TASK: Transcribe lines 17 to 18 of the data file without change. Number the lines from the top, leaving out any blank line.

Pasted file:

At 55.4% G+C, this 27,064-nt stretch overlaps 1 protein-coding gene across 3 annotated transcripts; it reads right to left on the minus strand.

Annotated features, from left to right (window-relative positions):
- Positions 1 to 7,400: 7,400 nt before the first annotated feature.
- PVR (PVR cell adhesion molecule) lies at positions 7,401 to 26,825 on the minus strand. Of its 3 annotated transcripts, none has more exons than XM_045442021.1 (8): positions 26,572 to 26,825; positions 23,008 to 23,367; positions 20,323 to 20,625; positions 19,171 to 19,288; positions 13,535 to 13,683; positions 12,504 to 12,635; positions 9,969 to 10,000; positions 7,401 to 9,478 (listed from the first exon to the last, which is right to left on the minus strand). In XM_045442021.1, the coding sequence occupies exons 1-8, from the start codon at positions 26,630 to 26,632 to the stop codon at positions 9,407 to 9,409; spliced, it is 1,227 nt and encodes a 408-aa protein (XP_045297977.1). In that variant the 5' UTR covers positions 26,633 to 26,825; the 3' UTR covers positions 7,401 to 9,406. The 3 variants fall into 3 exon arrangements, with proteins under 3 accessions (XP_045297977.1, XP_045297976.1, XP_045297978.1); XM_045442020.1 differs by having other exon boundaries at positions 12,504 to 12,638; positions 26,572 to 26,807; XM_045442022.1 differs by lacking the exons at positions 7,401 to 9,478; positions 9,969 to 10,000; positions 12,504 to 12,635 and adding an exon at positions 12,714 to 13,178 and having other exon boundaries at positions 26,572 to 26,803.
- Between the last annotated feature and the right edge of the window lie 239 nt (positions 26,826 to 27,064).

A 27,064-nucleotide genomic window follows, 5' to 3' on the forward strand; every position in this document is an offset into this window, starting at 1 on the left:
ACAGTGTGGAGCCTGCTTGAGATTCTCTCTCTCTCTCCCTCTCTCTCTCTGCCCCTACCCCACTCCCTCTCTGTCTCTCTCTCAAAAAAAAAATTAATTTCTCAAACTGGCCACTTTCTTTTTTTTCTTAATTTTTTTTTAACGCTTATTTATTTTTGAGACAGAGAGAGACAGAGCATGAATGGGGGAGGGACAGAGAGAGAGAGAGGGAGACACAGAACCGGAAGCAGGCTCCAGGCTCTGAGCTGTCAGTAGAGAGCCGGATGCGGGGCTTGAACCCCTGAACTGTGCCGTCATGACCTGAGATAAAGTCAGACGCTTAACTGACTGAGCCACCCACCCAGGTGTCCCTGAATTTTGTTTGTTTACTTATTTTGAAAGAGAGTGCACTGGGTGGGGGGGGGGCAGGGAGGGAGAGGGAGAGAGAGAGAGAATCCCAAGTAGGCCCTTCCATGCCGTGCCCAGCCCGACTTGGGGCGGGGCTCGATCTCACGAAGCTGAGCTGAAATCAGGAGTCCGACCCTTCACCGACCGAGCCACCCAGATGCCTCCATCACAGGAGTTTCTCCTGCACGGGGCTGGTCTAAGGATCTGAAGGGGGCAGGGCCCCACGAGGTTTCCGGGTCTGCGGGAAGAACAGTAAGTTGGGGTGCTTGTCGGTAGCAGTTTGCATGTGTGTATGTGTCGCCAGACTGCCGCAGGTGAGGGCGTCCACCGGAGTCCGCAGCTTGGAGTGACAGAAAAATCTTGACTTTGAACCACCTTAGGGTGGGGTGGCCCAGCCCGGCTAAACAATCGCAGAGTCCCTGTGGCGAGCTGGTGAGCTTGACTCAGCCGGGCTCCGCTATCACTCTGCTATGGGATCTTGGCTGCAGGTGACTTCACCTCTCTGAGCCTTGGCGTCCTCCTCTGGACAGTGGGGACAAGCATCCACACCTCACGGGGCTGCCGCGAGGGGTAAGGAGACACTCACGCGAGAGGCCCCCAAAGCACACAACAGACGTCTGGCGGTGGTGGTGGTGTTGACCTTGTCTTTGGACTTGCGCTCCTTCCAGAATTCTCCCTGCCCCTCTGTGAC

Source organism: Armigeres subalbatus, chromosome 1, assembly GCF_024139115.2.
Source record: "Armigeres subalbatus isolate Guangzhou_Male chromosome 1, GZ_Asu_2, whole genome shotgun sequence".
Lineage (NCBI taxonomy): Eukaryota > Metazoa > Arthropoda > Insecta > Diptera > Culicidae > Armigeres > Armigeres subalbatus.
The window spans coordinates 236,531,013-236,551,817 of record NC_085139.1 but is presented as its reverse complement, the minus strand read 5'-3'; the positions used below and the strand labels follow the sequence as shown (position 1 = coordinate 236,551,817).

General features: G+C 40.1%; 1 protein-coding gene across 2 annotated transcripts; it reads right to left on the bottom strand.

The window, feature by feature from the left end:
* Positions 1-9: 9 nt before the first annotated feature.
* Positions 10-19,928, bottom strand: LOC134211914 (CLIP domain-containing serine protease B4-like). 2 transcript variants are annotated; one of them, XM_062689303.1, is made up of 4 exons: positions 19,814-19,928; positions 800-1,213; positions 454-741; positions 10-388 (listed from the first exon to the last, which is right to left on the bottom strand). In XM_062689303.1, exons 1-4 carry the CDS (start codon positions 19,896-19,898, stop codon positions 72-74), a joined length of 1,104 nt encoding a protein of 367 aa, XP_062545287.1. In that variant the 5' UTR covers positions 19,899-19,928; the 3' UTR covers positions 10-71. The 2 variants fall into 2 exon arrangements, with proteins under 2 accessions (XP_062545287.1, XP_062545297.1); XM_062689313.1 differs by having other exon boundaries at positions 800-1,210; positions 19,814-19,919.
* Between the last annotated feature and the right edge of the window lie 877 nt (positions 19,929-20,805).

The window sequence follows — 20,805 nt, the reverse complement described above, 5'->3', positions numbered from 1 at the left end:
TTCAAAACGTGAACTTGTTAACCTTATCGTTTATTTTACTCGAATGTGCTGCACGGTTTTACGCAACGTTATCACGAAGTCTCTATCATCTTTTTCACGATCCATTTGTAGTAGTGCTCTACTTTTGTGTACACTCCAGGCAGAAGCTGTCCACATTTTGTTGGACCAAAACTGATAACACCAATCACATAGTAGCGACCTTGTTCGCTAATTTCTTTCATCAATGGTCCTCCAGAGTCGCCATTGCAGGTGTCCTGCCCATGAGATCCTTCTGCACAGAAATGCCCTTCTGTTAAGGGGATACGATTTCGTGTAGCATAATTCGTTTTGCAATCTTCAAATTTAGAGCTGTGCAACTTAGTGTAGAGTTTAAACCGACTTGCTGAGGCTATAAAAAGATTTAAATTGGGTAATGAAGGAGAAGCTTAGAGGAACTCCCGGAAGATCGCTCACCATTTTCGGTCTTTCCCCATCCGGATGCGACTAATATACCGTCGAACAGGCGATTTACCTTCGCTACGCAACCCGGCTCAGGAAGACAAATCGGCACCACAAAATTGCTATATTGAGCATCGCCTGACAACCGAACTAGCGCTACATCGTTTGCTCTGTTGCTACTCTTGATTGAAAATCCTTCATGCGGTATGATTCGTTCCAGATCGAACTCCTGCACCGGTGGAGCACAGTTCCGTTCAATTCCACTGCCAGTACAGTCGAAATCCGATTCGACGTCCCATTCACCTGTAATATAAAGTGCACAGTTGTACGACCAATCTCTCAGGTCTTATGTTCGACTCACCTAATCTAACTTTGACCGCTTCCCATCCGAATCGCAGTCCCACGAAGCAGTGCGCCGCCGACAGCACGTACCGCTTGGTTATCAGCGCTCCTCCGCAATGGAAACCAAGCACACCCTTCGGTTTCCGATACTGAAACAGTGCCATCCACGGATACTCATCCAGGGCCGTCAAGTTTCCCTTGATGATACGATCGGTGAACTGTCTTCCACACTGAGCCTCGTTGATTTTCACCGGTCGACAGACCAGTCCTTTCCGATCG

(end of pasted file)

The window sequence follows — 20,805 nt, the reverse complement described above, 5'->3', positions numbered from 1 at the left end:
TTCAAAACGTGAACTTGTTAACCTTATCGTTTATTTTACTCGAATGTGCTGCACGGTTTTACGCAACGTTATCACGAAGTCTCTATCATCTTTTTCACGATCCATTTGTAGTAGTGCTCTACTTTTGTGTACACTCCAGGCAGAAGCTGTCCACATTTTGTTGGACCAAAACTGATAACACCAATCACATAGTAGCGACCTTGTTCGCTAATTTCTTTCATCAATGGTCCTCCAGAGTCGCCATTGCAGGTGTCCTGCCCATGAGATCCTTCTGCACAGAAATGCCCTTCTGTTAAGGGGATACGATTTCGTGTAGCATAATTCGTTTTGCAATCTTCAAATTTAGAGCTGTGCAACTTAGTGTAGAGTTTAAACCGACTTGCTGAGGCTATAAAAAGATTTAAATTGGGTAATGAAGGAGAAGCTTAGAGGAACTCCCGGAAGATCGCTCACCATTTTCGGTCTTTCCCCATCCGGATGCGACTAATATACCGTCGAACAGGCGATTTACCTTCGCTACGCAACCCGGCTCAGGAAGACAAATCGGCACCACAAAATTGCTATATTGAGCATCGCCTGACAACCGAACTAGCGCTACATCGTTTGCTCTGTTGCTACTCTTGATTGAAAATCCTTCATGCGGTATGATTCGTTCCAGATCGAACTCCTGCACCGGTGGAGCACAGTTCCGTTCAATTCCACTGCCAGTACAGTCGAAATCCGATTCGACGTCCCATTCACCTGTAATATAAAGTGCACAGTTGTACGACCAATCTCTCAGGTCTTATGTTCGACTCACCTAATCTAACTTTGACCGCTTCCCATCCGAATCGCAGTCCCACGAAGCAGTGCGCCGCCGACAGCACGTACCGCTTGGTTATCAGCGCTCCTCCGCAATGGAAACCAAGCACACCCTTCGGTTTCCGATACTGAAACAGTGCCATCCACGGATACTCATCCAGGGCCGTCAAGTTTCCCTTGATGATACGATCGGTGAACTGTCTTCCACACTGAGCCTCGTTGATTTTCACCGGTCGACAGACCAGTCCTTTCCGATCG